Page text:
- The Washington Times - Wednesday, March 6, 2002

Just give it four years, says Sen. John Rockefeller, West Virginia Democrat.Just four years of huge tariffs on imported steel, along with other protectionist measures, and all will be well. The U.S. steel industry will recover. Chronic overcapacity will be reduced. Steelmakers will begin to invest in new technologies and become more efficient. Four years from now, they'll be ready to take on the world.

It's not the same as agriculture, the protectionists say. We grow enough corn and wheat and soybeans to survive even if we were shut off from the rest of the world for centuries by war or other tragedies. If we don't protect steel, they say, we may not have enough to build weaponry and meet domestic needs. This isn't a four-year corporate welfare program, they say, it's a security issue.

We heard this argument a lot, from Mr. Rockefeller and others, in the days before President Bush decided to raise tariffs and take other steps to protect the domestic steel industry. Approve the tariffs and other measures, Mr. Rockefeller said, and "the future of our nation's steel industry, its national security contributions and a critical portion of our manufacturing economy will be secured." Otherwise, "we may well lose this essential domestic industry forever with grave consequences."

This would be an utterly convincing argument but for one tiny problem: It isn't true. Catering to the steel lobby won't make us less vulnerable on the defense front, and it won't save the industry. And anyone who believes Mr. Rockefeller and his allies won't be back in four years asking for more knows little of the history of government giveaways.

A recent Commerce Department report found U.S. steelmakers are capable of producing 3 times the amount of steel we would need for national security purposes during war. And that's counting not only military uses which make up just 0.1 percent of domestic steel production capacity but also the steel needed to keep the economy purring.

In fact, steel's problems have almost nothing to do with protectionism or the world economic order and almost everything to do with overcapacity.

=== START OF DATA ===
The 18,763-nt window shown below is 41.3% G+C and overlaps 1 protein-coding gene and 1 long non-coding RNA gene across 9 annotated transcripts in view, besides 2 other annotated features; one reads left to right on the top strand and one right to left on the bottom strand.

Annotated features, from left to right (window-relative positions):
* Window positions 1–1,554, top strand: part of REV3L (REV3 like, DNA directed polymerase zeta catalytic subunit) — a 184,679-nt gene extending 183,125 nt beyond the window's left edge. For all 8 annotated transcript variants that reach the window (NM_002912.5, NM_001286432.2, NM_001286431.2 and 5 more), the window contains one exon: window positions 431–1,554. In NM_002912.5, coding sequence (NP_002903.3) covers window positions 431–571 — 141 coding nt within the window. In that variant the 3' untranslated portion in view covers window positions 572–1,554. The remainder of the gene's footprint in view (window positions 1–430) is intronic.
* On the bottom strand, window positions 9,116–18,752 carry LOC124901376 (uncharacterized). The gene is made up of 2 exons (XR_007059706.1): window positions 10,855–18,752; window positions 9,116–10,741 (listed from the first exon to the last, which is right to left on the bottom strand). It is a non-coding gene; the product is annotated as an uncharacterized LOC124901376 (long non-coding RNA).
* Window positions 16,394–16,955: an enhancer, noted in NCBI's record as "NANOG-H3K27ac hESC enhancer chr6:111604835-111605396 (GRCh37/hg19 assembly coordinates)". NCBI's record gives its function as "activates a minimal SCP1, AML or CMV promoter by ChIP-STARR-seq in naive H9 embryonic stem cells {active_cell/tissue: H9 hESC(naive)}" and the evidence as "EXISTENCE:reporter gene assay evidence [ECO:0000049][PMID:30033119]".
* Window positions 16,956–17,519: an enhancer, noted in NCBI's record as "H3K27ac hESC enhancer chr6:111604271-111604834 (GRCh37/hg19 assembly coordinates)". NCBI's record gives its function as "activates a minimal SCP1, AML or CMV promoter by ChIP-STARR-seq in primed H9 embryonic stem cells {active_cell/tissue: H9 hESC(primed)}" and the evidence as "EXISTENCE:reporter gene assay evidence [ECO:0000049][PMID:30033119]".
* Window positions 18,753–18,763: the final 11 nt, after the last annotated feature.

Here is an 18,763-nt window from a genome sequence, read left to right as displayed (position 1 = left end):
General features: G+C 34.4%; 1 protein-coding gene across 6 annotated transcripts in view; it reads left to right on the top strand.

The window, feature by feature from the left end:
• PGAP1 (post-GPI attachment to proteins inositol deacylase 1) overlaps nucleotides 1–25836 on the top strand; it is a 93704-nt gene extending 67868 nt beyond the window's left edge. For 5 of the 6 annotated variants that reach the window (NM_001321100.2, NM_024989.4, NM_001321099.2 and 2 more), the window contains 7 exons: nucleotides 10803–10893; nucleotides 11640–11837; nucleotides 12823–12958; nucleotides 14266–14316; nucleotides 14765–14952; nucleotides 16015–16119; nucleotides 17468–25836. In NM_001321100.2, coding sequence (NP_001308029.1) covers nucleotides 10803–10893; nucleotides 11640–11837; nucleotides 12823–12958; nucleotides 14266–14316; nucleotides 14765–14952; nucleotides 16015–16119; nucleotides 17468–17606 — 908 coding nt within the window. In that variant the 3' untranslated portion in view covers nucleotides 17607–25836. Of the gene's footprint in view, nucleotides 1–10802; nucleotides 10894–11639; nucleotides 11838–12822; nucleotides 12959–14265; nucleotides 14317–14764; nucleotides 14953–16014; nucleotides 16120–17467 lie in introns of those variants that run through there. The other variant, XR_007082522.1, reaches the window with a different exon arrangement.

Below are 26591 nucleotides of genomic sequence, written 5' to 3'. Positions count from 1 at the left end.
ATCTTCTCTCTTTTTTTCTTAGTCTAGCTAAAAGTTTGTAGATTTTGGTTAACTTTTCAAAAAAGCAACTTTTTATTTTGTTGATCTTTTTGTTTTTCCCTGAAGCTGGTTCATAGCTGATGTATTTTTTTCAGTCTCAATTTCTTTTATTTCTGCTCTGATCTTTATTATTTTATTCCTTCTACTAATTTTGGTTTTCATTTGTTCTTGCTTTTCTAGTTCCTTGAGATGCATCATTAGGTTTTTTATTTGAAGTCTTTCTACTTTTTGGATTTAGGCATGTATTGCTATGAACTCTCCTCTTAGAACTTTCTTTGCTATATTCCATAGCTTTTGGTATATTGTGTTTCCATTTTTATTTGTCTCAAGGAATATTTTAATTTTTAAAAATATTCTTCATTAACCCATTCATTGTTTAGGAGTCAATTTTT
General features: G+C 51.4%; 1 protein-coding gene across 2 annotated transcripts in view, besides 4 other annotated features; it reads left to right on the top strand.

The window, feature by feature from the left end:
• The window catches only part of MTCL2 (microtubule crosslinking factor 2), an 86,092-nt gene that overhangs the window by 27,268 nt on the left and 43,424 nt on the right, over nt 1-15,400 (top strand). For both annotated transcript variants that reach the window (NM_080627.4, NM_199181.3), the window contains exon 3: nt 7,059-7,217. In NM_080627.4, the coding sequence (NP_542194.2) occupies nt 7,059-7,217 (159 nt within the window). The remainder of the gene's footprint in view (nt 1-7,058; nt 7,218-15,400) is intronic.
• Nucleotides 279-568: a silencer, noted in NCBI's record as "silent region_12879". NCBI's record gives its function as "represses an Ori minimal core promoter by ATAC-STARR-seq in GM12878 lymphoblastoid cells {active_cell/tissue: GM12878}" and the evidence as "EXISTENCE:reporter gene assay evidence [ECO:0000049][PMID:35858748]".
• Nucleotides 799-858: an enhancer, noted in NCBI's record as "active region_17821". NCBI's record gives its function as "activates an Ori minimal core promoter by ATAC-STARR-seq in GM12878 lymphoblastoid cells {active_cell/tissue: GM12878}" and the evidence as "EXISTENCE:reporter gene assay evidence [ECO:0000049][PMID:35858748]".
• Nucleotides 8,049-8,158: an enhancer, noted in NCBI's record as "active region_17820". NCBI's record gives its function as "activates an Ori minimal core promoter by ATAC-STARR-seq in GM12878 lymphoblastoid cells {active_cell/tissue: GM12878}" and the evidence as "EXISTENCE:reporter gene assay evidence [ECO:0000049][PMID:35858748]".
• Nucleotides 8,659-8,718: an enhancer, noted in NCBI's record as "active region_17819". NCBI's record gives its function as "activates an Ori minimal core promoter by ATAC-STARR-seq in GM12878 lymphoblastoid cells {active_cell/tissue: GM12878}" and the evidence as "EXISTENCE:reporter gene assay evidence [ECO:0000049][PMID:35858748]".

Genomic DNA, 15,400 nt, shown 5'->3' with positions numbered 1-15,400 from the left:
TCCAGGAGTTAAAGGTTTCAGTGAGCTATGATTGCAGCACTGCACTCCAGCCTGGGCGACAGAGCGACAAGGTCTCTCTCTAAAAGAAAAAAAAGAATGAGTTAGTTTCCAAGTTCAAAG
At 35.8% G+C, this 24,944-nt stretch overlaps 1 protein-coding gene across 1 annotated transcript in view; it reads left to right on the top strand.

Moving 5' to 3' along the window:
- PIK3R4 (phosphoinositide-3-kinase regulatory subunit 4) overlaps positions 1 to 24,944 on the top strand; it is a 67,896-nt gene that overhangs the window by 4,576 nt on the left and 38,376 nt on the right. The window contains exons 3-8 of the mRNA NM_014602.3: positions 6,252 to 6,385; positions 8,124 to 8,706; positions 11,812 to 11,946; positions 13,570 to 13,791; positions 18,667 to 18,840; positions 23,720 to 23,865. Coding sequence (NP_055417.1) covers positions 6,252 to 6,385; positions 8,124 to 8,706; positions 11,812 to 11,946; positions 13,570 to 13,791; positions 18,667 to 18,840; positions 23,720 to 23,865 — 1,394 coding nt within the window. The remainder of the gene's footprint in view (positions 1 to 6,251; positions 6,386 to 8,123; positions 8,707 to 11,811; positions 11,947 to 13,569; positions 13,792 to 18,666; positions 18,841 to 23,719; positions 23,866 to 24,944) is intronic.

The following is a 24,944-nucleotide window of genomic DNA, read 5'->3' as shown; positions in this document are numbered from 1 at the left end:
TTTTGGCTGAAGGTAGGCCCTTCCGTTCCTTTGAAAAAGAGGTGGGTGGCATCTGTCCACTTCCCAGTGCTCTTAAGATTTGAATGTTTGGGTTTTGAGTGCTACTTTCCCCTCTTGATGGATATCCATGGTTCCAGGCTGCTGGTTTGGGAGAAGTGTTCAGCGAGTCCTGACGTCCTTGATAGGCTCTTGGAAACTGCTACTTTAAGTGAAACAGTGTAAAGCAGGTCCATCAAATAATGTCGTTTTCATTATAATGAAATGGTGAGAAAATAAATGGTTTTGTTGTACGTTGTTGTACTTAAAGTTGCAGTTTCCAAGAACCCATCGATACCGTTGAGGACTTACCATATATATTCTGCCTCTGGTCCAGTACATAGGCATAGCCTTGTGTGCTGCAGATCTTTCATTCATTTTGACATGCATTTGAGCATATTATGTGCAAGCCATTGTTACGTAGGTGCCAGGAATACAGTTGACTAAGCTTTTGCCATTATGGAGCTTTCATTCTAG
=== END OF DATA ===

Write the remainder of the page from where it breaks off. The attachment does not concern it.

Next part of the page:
According to the Wall Street Journal, the global steel industry produced 847 million tons of steel in 2000. Very impressive. Too bad demand totaled only about 807 million tons.

This oversupply forces down the price of steel and causes economic hardships for many U.S. steel manufacturers. Unfortunately, more protection for the steel industry, even in the name of national security, won't change that.

Why? Because the oversupply of steel worldwide isn't the only problem. So-called integrated steel mills (which have a strong union presence), have been losing market share to "minimills" for some time. These smaller facilities, which operate more efficiently and can produce steel more cheaply, now control 50 percent of the market. That's up from 10 percent in the late 1970s. Over the same period, imports have increased by only 10 percent. More protection won't do anything to help the integrated steel mills.

Besides, many of our trading partners complain about the way we protect the steel industry today, and they retaliate when they can.

If the nations of the world want to help the steel industry, they should eliminate protection and subsidies which merely upset the balance of supply and demand and let the industry go through the changes it needs to make.

That's what Big Steel needed: Someone who would have refused the industry's latest shakedown attempt, a protectionist plea masquerading as a patriotic defense issue. Unfortunately, that's not what it asked for, and that's not what it's going to get. See you in 2006, Mr. Rockefeller.

Aaron Schavey is a policy analyst in the Center for International Trade and Economics at the Heritage Foundation.

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